This last region presents another set of challenges to Haley. There is a relatively high number of white voters with college degrees, which works to her advantage, and she can tout her economic record in this region. At a recent rally in Spartanburg, she cited her role in supporting the expansion of car manufacturer BMW and in bringing other firms to the area.

But the region has tended to support religious and movement conservative candidates in past primaries. Mike Huckabee carried Spartanburg and Greenville counties in 2008 against John McCain, and Newt Gingrich and Rick Santorum easily outpaced Mitt Romney and Ron Paul here in 2012. Trump and Cruz finished one-two here as well.

This means Haley needs to convince the religiously conservative, college-educated voter to care more about the purported chaos that Trump brings than they do about the values that traditionally motivate them. She failed to do that in Iowa, which is why she finished third to Ron DeSantis. If she cannot do that here and across the state, she will likely lose by a large margin — even if there is increased turnout from independents and Democrats.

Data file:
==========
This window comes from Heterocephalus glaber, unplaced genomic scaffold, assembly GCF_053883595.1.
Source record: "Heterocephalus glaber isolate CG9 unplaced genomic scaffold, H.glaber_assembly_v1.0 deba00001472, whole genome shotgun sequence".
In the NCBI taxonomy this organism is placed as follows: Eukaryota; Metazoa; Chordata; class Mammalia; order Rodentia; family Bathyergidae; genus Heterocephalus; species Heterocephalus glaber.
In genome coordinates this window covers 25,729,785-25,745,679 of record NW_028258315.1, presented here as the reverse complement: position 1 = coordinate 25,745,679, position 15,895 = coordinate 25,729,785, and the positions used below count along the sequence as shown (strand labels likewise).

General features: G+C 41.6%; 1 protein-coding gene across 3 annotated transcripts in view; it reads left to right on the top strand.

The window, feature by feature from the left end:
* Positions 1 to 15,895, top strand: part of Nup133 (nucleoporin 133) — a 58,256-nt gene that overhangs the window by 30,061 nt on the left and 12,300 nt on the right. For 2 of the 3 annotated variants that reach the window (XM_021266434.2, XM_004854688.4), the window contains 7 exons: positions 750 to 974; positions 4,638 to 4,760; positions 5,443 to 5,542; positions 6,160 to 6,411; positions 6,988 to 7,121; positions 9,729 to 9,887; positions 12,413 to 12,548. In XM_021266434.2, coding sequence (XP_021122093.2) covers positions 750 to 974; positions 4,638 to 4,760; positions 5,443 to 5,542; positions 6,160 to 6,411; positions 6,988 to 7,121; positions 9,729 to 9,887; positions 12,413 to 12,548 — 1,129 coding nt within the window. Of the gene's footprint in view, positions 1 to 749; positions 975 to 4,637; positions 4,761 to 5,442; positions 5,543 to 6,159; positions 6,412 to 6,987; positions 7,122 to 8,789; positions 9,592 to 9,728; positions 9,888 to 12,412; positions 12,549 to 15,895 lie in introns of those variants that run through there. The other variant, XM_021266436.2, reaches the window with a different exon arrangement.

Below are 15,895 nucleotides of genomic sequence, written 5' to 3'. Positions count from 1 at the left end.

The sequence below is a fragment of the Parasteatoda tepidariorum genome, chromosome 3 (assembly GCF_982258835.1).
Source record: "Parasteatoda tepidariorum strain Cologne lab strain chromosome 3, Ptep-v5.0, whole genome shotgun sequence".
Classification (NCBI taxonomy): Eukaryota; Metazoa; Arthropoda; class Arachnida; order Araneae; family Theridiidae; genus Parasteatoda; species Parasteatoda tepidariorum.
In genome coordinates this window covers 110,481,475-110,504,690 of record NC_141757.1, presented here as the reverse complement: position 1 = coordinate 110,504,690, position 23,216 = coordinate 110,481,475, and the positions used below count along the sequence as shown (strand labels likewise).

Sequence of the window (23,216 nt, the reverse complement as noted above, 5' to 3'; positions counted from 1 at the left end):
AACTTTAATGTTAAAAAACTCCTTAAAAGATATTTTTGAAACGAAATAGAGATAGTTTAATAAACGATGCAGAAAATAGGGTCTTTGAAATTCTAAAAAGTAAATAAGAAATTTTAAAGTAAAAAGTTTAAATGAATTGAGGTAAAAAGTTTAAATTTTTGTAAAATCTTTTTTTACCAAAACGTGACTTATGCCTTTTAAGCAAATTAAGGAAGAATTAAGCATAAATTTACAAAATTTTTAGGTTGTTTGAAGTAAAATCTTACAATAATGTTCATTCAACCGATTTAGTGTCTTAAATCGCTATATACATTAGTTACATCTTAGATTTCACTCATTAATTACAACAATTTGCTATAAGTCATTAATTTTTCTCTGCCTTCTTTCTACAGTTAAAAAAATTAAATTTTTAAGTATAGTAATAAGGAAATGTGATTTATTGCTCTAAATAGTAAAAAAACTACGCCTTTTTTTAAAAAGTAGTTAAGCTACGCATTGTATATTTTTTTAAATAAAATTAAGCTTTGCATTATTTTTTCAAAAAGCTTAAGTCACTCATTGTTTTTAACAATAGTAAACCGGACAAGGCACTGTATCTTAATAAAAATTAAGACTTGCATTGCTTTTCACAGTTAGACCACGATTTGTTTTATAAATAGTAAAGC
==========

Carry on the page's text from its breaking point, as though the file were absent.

Haley has won over college-educated religious conservatives before. She did that in her first primary for governor in 2010, when she roared back from fourth place to upset more established politicians. In that race she carried almost every county in the state in both the initial primary and the runoff. That experience surely fuels her relentless optimism despite abject public polling that currently shows her trailing Trump by double digits.

But that was then, and this is now. In 2010, Haley was a Tea Party favorite, endorsed by Sarah Palin at the height of her influence. Today, Palin and the voters she once inspired have moved on, giving Trump their undying loyalty. Repeating that task in today’s environment is nearly impossible, which is why Haley now has to rely on unprecedented turnout from the state’s independents and moderate Democrats to have a fighting chance.

If that unlikely event happens, turnout will be much higher in the counties with high number of college-educated white voters than has historically been the case. It could happen. Just don’t bet on it, not even in Haley’s home state.